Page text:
The star magnolias on the lawn of the governor's mansion here popped into bloom last week, beckoning a belated spring. And, as the new season arrived, the part-time lawmakers departed, the timing of their leave-taking left from an era when they returned to farms instead of law offices and insurance firms.

Gerry Devlin has gone back to Bowie, taking his constituents money for an access road to the hometown race track. Richie Palumbo and Joe Vallario, who on the final legislative day threw themselves almost bodily in the way of a bill making it more difficult to suppress evidence in criminal cases, are returning to their criminal law practices in Upper Marlboro.

Jack Cade, a substantial figure of a man from nearby Severna Park, stormed home early this week after his Senate colleagues -- particularly fellow-Republican Ed Mason -- fillbustered away $4 million that would have gone to build a school in Crofton.

With them, the rest of the legislative army and its sundry helpers and hangers-on have decamped, leaving behind a small outpost of clerks to make sense of the mess of paper that now represents a new mass of law.

They are leaving this bayside port and its neon suburbs in the hands of those people it really belongs to.

But who does Annapolis really belong to?

In view of its sheer bulk, the Naval Academy might have some claim to a proprietary interest in the town -- nearly 7,000 people work and study on the 329-acre campus, which is dominated by an octopus of a building called Bancroft Hall, the largest dormitory in the United States.

But this world of gray buildings, blue uniforms, gray brick roads and blue boats is largely self-contained. At lunchtime in market square, two blocks from the main gate of the academy, there is seldom a uniform to be seen. Unless you count the uniforms of the casual sailors: yellow slickers, Levis, topsiders or deck shoes on sockless feet, an air of rumpled self-confidence.

On and off throughout the day, a few of these sailors slide their boats into the downtown dock, nosing through the flocks of ducks and beer cans. As the raw bar customers nearby gaze out curiously over their oysters, the sailors wander over to Mills Wine & Spirits for provisions. With their stock stowed away, they nose their boats out again, past the cluster of working boats where watermen earn a living.

Down at the city harbor master's office, people laugh at the idea of counting the sailboats moored in town, so numerous are the pleasure craft lining the Severn and South rivers and the shores of the Chesapeake Bay. In deference to the owners of these boats, restaurants like the Middleton Inn and others by the docks tailor themselves to attract the nautical crowd with open fires and fish-filled menus.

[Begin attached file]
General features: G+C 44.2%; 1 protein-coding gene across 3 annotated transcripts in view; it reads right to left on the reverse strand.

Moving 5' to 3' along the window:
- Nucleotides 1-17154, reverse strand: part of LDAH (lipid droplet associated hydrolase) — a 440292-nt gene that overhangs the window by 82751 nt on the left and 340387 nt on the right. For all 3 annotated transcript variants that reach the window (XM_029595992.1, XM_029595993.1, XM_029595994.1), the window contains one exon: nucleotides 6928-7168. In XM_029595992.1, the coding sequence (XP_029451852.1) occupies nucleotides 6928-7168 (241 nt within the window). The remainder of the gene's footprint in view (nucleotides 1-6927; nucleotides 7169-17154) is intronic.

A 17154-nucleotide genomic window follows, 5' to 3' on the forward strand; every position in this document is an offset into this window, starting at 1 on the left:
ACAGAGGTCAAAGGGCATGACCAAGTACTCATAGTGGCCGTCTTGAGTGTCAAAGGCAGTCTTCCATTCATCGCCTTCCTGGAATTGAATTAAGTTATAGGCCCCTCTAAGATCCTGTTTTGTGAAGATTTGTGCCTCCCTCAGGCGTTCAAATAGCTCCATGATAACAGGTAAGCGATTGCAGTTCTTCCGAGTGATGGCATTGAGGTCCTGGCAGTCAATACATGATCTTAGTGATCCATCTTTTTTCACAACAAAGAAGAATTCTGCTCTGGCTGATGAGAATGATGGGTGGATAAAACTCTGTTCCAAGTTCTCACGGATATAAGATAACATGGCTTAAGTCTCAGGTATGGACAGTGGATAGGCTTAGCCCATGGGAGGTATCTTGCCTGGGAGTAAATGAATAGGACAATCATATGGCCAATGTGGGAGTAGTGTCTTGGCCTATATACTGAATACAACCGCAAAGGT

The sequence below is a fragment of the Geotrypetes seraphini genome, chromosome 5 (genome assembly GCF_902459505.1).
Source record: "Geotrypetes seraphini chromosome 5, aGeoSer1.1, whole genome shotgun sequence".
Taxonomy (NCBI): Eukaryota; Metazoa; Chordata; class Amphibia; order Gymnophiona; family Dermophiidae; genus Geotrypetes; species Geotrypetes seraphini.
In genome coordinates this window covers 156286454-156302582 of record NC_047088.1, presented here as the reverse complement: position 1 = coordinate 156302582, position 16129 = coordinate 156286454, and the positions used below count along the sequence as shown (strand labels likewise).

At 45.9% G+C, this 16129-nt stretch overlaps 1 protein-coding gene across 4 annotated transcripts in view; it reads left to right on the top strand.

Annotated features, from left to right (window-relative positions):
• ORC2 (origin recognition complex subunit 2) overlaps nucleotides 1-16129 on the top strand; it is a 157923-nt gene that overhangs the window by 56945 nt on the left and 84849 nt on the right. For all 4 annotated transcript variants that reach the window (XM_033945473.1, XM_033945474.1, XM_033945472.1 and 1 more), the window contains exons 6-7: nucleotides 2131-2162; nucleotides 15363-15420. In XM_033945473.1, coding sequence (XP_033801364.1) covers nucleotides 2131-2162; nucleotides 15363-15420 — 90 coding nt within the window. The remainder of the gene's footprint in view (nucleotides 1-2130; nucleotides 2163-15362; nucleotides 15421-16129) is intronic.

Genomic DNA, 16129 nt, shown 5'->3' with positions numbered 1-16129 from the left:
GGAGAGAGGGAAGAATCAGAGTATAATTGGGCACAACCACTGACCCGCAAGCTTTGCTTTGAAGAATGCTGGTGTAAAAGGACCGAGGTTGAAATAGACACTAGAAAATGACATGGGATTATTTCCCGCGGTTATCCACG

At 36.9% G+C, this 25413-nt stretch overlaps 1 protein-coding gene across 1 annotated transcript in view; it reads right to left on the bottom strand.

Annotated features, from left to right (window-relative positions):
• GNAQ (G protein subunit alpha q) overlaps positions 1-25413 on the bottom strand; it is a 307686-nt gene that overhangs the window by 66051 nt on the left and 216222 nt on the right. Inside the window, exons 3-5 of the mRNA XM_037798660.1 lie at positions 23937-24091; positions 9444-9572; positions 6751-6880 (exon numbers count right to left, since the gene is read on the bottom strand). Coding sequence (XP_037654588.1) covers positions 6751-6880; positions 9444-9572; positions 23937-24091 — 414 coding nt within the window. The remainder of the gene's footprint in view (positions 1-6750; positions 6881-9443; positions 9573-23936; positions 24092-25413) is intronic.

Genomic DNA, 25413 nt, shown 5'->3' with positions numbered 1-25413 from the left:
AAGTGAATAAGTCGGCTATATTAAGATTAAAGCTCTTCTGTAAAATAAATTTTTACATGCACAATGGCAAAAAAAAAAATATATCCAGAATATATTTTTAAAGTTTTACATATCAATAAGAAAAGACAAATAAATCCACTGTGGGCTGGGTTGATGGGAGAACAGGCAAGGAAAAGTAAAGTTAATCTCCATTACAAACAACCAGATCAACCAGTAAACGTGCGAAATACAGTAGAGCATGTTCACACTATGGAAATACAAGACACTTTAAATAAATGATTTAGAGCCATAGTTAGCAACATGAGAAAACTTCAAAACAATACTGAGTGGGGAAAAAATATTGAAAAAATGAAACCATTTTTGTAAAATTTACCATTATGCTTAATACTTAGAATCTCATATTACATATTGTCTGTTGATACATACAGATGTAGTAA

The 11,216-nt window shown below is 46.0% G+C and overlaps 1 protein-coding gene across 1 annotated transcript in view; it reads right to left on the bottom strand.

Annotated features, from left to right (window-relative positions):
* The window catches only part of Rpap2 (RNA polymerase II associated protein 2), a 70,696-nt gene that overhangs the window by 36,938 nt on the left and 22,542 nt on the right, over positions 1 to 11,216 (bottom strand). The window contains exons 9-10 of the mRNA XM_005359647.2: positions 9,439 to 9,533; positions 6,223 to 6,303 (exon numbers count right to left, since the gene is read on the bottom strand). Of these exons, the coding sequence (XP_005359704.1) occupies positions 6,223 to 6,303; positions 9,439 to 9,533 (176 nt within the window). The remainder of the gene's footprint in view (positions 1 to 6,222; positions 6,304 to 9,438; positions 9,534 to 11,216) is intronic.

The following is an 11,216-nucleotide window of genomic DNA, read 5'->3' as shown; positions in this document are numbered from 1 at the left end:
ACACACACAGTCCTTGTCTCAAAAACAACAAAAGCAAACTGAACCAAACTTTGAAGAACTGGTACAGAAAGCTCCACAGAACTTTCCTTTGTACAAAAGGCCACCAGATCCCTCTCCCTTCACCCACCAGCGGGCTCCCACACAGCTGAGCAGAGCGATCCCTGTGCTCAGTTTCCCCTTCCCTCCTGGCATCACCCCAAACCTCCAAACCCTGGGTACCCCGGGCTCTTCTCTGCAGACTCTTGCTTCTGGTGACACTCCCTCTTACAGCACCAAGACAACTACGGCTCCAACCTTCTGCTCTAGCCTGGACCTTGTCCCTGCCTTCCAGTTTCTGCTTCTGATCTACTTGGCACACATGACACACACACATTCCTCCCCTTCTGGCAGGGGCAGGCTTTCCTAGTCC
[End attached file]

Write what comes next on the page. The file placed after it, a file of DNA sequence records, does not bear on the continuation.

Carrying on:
Still other, more specialized societies have found a home amid the colonial brick buildings and the scroll-like street signs here. There is, for instance, the cloistered world of St. John's College, with its devotion to undergraduates and classical literature.

And, frozen in the 200-year-old buildings and the larger than life monuments that dot the State House grounds, there is world of the 18th century. These relics of the time of slave ships and freedom fighters are guarded and preserved by the denizens of Historic Annapolis Inc., who take weekend tourists on trips through the past.

One can't forget the tourists, of course. This time of year, there seem to be more tourists in downtown Annapolis than anything else. The stores that sell pottery and fine china, or 15 varieties of tabacco, or "Maryland is for crabs" T-shirts, are thriving. However, Jack's Reliable Store, whose inventory was made up of jeans and sensible shoes, has apparently shut down.

"This place has nothing to do with reality," commented a friend of mine with a Puritan turn of mind. "The legislative world isn't real -- they come for three months then they go away. St. John's isn't real. The Naval Academy, that's not a real place.

"There's nobody in Annapolis who worries about the price of milk."

Wrong. Up West Street, where colonial brick walkways give way to the neon and asphalt of suburbia, up by Delma's Beauty Salon and the Goodwill Industries building, there are plenty of people who worry about the price of milk and everything else.

"But that's not what you think about when somebody talks about Annapolis," my friend objected. "What this place really has to do with is illusions. It's not the real world."

In the end, though, it is those very illusions that become appealing -- the sailboats moving through the bay; the daily migration of scholars, Greek plays in hand, walking in and out of the building of St. John's; legislators in committee rooms listening intently to testimony.

Illusions, maybe. But Annapolis.